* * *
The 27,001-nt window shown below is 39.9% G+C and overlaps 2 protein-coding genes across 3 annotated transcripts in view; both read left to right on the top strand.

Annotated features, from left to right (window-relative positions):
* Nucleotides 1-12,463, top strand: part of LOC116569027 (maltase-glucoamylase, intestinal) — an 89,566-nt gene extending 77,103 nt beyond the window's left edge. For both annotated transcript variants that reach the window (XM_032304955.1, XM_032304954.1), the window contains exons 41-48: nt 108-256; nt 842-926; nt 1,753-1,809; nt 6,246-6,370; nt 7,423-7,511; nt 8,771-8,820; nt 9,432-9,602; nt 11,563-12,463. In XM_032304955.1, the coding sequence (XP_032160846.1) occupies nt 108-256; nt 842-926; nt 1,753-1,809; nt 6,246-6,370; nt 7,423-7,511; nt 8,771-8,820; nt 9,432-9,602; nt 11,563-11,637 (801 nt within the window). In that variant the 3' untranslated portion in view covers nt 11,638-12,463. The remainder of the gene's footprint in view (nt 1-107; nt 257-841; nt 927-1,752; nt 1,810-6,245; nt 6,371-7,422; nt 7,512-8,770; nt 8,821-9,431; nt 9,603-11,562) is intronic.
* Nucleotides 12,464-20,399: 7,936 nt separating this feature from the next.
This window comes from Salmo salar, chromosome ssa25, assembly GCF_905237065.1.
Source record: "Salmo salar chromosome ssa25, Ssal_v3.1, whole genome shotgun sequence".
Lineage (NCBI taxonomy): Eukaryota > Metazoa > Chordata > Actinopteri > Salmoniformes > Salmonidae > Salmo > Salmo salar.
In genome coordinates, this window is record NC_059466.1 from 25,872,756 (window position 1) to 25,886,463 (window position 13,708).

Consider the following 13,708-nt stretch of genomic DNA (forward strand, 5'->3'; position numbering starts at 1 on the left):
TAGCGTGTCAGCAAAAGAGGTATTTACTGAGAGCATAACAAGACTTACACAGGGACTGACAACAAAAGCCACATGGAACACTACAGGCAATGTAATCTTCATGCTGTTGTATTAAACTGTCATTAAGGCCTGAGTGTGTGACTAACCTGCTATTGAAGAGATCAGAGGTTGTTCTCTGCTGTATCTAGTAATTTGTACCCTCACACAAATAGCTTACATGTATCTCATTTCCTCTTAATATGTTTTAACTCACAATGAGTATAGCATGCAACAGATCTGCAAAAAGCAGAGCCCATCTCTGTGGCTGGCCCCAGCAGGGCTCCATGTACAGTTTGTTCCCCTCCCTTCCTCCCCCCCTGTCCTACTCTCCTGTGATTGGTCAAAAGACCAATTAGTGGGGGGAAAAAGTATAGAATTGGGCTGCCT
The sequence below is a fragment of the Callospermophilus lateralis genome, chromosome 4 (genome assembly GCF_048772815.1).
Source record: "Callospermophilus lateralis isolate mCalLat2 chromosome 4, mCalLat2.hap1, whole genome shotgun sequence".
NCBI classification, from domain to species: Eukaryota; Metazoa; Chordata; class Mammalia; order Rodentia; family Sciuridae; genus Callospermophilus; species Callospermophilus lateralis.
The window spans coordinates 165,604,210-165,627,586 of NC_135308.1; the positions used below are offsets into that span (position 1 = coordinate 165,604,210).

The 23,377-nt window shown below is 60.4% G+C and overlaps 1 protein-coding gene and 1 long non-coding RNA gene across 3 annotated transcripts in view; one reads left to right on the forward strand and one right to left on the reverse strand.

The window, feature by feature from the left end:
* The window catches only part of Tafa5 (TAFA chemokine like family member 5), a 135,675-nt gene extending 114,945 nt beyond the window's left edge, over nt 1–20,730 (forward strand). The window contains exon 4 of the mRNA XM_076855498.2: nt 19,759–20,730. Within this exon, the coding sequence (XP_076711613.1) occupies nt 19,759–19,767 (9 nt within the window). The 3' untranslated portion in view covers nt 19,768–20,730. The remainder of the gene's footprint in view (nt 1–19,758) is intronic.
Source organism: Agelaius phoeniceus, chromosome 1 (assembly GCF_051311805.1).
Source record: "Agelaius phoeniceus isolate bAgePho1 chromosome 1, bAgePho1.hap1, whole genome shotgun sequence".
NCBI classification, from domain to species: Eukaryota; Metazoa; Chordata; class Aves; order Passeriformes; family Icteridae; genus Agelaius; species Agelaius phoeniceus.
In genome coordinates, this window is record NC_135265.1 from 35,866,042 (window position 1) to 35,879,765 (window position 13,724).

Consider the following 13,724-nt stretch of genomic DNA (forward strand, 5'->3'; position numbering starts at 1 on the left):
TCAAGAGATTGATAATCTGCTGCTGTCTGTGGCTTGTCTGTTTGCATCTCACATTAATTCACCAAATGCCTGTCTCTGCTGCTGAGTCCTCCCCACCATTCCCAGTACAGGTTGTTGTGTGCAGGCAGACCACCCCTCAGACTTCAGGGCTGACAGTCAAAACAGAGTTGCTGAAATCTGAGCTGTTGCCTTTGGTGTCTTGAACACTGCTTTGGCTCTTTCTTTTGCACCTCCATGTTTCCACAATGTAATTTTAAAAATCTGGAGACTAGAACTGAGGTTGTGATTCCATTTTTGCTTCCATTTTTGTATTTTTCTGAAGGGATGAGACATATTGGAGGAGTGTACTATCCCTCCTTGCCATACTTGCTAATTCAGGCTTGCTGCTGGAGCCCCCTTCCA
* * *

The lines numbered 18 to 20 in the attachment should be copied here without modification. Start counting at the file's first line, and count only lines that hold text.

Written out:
Source organism: Agelaius phoeniceus, chromosome 1 (assembly GCF_051311805.1).
Source record: "Agelaius phoeniceus isolate bAgePho1 chromosome 1, bAgePho1.hap1, whole genome shotgun sequence".
NCBI classification, from domain to species: Eukaryota; Metazoa; Chordata; class Aves; order Passeriformes; family Icteridae; genus Agelaius; species Agelaius phoeniceus.